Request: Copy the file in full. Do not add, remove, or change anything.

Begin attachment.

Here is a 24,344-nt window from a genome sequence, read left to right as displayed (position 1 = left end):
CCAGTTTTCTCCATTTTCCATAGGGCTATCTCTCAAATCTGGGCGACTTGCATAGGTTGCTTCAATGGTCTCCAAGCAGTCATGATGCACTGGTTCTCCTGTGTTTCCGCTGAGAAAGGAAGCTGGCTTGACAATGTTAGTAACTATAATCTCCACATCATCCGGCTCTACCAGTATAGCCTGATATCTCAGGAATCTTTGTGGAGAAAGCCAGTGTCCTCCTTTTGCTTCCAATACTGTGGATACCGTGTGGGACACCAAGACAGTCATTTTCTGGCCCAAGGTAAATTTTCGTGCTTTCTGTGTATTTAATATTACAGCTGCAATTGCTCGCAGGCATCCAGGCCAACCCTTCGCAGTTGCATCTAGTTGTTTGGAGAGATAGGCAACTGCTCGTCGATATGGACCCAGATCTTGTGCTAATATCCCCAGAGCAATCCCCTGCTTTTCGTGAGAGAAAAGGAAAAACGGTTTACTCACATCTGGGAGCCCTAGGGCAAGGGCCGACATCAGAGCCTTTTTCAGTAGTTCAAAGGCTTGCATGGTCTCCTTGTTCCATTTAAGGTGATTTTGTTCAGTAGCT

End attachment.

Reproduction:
Here is a 24,344-nt window from a genome sequence, read left to right as displayed (position 1 = left end):
CCAGTTTTCTCCATTTTCCATAGGGCTATCTCTCAAATCTGGGCGACTTGCATAGGTTGCTTCAATGGTCTCCAAGCAGTCATGATGCACTGGTTCTCCTGTGTTTCCGCTGAGAAAGGAAGCTGGCTTGACAATGTTAGTAACTATAATCTCCACATCATCCGGCTCTACCAGTATAGCCTGATATCTCAGGAATCTTTGTGGAGAAAGCCAGTGTCCTCCTTTTGCTTCCAATACTGTGGATACCGTGTGGGACACCAAGACAGTCATTTTCTGGCCCAAGGTAAATTTTCGTGCTTTCTGTGTATTTAATATTACAGCTGCAATTGCTCGCAGGCATCCAGGCCAACCCTTCGCAGTTGCATCTAGTTGTTTGGAGAGATAGGCAACTGCTCGTCGATATGGACCCAGATCTTGTGCTAATATCCCCAGAGCAATCCCCTGCTTTTCGTGAGAGAAAAGGAAAAACGGTTTACTCACATCTGGGAGCCCTAGGGCAAGGGCCGACATCAGAGCCTTTTTCAGTAGTTCAAAGGCTTGCATGGTCTCCTTGTTCCATTTAAGGTGATTTTGTTCAGTAGCT